Katherine is 22 year old writer based in London. She graduated from the Courtauld Institute of Art and is an advocate for anything made or done by women. If she’s not devouring books and drinking cups of strong black coffee in downward facing dog, she’s fighting the patriarchy through interviewing women artists or giving you her heartfelt feminist opinion. She believes that the key to life is to be constantly interested in the women around you, only when we are mesmerised by the existence of each other can we truly unleash our greatest human potential. 

Meet Bill Jacklin RA

Woman in a Bed 1980 - Bill Jacklin RA 

Woman in a Bed 1980 - Bill Jacklin RA 

Man with a Bib 1980 - Bill Jacklin

Man with a Bib 1980 - Bill Jacklin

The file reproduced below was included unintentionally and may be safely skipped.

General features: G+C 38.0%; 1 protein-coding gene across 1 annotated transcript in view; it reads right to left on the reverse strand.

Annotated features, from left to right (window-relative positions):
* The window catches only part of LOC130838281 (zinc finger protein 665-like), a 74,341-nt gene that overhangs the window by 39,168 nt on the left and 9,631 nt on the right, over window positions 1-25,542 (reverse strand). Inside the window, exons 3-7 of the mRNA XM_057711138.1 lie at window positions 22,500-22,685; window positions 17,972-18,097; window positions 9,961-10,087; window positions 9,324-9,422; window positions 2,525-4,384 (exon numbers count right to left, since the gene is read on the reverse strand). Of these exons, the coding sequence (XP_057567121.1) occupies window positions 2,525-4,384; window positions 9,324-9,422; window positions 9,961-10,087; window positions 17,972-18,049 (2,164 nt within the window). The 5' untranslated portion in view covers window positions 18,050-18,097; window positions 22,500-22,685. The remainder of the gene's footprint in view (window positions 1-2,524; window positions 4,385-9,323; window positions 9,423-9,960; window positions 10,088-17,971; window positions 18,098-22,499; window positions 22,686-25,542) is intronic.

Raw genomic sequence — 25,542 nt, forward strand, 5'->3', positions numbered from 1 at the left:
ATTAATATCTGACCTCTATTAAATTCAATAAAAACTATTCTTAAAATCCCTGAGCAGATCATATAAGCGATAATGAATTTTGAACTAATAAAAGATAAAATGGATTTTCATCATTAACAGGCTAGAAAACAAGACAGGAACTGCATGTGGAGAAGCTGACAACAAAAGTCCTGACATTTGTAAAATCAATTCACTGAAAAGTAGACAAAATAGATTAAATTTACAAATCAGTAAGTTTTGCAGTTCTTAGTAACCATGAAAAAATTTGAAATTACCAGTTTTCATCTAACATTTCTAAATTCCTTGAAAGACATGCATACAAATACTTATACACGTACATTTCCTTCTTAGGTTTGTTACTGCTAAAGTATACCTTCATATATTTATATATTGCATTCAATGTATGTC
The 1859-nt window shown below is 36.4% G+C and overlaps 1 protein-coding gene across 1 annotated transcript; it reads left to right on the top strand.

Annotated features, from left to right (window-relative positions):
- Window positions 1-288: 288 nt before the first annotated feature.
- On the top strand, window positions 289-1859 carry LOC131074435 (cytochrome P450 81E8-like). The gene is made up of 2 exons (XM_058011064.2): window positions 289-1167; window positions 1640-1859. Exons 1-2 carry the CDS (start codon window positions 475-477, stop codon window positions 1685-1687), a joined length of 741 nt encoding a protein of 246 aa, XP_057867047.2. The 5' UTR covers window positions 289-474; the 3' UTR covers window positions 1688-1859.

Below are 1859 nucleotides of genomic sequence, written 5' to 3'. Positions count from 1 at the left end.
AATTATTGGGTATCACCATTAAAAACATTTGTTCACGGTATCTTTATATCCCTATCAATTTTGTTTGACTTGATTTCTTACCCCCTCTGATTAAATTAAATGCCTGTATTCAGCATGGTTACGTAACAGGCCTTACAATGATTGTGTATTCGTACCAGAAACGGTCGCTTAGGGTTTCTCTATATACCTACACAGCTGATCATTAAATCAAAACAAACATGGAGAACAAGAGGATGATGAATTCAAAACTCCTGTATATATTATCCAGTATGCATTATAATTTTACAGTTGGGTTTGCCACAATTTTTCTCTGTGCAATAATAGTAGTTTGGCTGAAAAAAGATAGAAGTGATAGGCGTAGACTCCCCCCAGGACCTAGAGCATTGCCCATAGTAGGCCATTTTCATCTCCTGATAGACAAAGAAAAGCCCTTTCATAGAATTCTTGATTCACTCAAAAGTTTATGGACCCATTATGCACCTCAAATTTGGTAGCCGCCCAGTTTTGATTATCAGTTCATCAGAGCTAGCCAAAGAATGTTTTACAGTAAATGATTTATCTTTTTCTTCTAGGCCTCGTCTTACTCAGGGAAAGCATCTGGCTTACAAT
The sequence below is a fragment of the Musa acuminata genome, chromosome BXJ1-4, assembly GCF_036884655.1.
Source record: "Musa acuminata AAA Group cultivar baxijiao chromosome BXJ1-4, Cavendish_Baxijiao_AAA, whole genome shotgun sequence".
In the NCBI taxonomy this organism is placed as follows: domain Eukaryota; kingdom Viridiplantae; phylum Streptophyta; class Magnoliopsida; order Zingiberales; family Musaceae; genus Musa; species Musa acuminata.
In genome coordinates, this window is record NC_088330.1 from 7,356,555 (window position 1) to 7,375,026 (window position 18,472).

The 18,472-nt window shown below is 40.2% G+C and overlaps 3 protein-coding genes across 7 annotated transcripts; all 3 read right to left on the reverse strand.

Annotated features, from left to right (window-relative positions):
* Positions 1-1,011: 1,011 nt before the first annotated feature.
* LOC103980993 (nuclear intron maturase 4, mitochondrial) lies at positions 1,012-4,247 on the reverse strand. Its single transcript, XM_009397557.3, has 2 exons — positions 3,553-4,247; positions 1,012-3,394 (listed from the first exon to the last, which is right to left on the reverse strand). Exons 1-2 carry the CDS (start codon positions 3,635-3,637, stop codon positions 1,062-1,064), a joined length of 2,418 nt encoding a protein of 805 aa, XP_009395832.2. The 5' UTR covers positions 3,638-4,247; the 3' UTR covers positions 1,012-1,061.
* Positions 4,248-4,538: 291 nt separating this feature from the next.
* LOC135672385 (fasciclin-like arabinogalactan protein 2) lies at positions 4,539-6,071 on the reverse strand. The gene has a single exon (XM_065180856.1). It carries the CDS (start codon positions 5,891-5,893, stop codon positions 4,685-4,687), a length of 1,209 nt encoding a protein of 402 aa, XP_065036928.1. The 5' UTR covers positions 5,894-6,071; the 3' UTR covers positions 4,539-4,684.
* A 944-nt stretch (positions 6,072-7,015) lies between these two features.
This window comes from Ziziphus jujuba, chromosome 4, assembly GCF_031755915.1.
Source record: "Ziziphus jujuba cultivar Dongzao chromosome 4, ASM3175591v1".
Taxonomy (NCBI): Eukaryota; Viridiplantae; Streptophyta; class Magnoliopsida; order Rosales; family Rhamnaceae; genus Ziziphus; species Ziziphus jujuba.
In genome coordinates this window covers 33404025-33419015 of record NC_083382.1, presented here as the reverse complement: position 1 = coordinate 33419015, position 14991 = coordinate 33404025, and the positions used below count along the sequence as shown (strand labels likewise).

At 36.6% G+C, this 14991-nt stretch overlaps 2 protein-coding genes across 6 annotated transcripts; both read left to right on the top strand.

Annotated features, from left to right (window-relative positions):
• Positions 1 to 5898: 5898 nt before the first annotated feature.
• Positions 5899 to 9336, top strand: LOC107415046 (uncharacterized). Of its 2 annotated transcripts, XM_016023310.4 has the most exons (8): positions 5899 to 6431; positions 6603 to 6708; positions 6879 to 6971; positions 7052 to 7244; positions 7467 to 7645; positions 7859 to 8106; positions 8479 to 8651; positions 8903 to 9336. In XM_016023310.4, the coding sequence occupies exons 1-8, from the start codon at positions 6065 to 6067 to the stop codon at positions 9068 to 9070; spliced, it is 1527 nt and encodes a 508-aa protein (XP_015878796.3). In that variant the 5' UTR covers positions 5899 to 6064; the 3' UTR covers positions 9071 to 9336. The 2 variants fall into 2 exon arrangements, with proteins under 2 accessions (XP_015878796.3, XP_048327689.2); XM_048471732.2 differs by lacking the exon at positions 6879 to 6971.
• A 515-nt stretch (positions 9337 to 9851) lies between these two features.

We are delighted to have Bill Jacklin on board for the Art on a Ukulele fundraiser at Art on a Postcard. A born observer, Bill began his career drawing impressions. From a very young age he was processing his environment and depicting life through the medium of drawing. In one interview he expresses how he believes some of the best pieces he ever did were ones of his mother during the last days of her life, Woman in a Bed, 1980, or sketches of his father in a hospital bed, Man with a Bib, 1980. Evident in his art is an interest in representing places that are vibrant and full of people, perhaps a penchant more common to those who like him are born in big crowded cities. He is someone we could call a modern day flaneur; an artist who depicts his surroundings with collected detachment.